A Moment of Silence to Commemorate What’s Not Happening Right Now: As you may know, at the end of last semester Sofia and I found out that the campus theater group in charge of orientation programming was planning to put on the nightmare-come-to-life Great American Trailer Park Musical. Yes, it’s as bad as it sounds. Yes, every single punchline (we highlighted them) relies on poverty being funny. And yes, the two of us and the LGBT center director had to go up a group of people who had no idea why it wouldn’t be a good idea to have all the rich first years bond over crooked teeth and alcoholism. Sofia was far more patient and able to argue productively while I felt differently implicated and tried to beg while also brainstorming radical steps beyond the administrative channels.

“We won’t be making fun of poor people,” the director told us, “we’ll be making fun of the stereotypes people have about poor people. In the end they will be like– wow, that’s so ridiculous it can’t be true.” His argument actually made a graceful finish to my year since the year before I made the complete opposite in a presentation about the movie Mean Girls and the notion that something is “funny because it’s true.” (I’m using the quotes now as a shout-out to my overuse of quotes in that presentation. I think the major drawback of the internet is that it relies too heavily on text. I don’t want the quotes I all the charming connotations of airquotes without the finger wiggling.)

Anyway, Sofia and I didn’t have to call in all our combined progressive muscle. The director decided it would be better to not cause a fight and— maybe, also, decided it would be better not to contribute to a hostile and humiliating culture of wealthy elitism and poverty stigmatization and alienation already prevalent on campus.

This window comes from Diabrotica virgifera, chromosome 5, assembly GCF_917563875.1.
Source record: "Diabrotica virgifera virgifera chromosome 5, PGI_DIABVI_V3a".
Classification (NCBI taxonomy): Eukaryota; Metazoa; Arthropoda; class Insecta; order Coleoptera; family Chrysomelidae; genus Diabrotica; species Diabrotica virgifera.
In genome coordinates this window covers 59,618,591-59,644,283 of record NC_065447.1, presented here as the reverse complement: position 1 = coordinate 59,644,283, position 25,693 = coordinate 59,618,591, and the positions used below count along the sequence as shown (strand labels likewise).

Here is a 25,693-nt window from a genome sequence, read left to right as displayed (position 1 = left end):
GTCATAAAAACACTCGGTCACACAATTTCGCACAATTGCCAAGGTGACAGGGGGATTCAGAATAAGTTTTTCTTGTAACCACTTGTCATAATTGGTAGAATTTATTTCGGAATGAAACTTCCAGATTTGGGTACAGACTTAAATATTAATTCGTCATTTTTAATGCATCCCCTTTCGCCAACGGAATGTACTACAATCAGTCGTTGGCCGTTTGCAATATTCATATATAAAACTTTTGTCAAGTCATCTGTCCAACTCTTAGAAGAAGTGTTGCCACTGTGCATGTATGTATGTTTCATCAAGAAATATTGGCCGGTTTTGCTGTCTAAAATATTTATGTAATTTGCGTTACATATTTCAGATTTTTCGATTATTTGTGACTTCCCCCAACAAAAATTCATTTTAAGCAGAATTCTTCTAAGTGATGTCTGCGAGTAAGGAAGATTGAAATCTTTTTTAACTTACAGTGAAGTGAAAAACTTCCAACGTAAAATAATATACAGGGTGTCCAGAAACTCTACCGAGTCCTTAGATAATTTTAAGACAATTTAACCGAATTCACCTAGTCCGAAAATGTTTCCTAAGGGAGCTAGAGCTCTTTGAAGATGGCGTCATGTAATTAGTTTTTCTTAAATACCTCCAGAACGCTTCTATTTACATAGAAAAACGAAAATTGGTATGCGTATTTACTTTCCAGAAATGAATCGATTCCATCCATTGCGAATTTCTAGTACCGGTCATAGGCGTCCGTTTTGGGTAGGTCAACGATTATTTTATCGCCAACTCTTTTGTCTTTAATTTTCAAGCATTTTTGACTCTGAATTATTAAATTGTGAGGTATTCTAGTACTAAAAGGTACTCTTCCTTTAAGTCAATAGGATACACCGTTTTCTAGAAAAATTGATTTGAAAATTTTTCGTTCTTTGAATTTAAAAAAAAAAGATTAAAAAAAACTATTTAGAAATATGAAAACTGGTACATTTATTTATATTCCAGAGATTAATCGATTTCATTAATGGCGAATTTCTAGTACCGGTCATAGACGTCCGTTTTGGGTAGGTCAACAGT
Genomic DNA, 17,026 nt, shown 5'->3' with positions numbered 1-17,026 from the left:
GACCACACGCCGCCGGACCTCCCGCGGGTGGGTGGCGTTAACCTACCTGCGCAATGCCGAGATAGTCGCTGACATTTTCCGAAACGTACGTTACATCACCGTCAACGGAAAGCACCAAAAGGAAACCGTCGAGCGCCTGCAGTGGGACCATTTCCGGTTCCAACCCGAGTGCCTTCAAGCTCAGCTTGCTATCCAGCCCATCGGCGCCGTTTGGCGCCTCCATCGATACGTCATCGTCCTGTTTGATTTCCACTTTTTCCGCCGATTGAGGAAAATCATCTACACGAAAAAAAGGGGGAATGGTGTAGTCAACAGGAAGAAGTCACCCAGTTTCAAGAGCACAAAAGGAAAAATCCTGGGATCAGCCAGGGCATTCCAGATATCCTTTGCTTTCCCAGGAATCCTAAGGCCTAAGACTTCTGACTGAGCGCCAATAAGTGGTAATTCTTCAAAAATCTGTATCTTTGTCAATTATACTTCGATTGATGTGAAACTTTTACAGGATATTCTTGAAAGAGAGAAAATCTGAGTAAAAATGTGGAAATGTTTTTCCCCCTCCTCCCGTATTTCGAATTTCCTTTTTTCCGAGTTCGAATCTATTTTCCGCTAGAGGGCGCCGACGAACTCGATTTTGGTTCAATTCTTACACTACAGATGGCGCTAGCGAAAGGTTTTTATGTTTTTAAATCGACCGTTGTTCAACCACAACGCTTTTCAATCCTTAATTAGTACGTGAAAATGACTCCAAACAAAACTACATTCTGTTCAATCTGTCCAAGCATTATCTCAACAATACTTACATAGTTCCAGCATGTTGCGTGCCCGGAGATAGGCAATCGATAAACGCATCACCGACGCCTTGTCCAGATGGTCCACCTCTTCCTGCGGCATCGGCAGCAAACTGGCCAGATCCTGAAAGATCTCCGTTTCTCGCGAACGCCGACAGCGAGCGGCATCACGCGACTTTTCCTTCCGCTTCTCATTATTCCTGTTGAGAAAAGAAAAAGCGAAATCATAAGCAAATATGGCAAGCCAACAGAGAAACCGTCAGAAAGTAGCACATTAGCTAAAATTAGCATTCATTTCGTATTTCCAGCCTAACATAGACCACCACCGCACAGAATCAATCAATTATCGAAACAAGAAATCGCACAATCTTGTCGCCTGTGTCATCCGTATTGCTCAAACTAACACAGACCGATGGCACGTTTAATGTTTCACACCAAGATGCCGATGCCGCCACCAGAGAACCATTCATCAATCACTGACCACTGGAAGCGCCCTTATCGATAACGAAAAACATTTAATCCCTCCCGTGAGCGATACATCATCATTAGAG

Meanwhile, orientation is raging and I’ve been in training all day to lead mandatory programming on sexual assault, stalking, and relationship abuse. It’s hard to believe that five years ago I was doing a crossword while diligently ignoring the matriculation speech in my New Yorker jean jacket when I met my bestfriend-to-be. And look at us now. It is possible that my time at The University has quashed me into an even jaded-er person. (The jaded type who still cries about mothers and daughters together, certainly, but nonetheless…) I was surprised to be partnered with an awesome person. When did I abandon all hope of meeting good people at school? (Answer in the form of a workshop activity question: agree or disagree: October of my freshman year.) Maybe the person who paired me up, the same LGBT director, was feeling affectionate. Whatever it was, don’t think I’m not grateful. I’m making a new term up for her instead of Queer Ally–since ally, these days, seems to mean someone doesn’t actively hate homos. Instead she is a Queer Awesome. I am confident our workshops will be really productive even if I do have to survive two days of being read to from a redundant instruction manual that I could probably be trusted to study myself.

*Insult overheard on the subway by A. “Healthy Shine” Weissman my departing ladywife.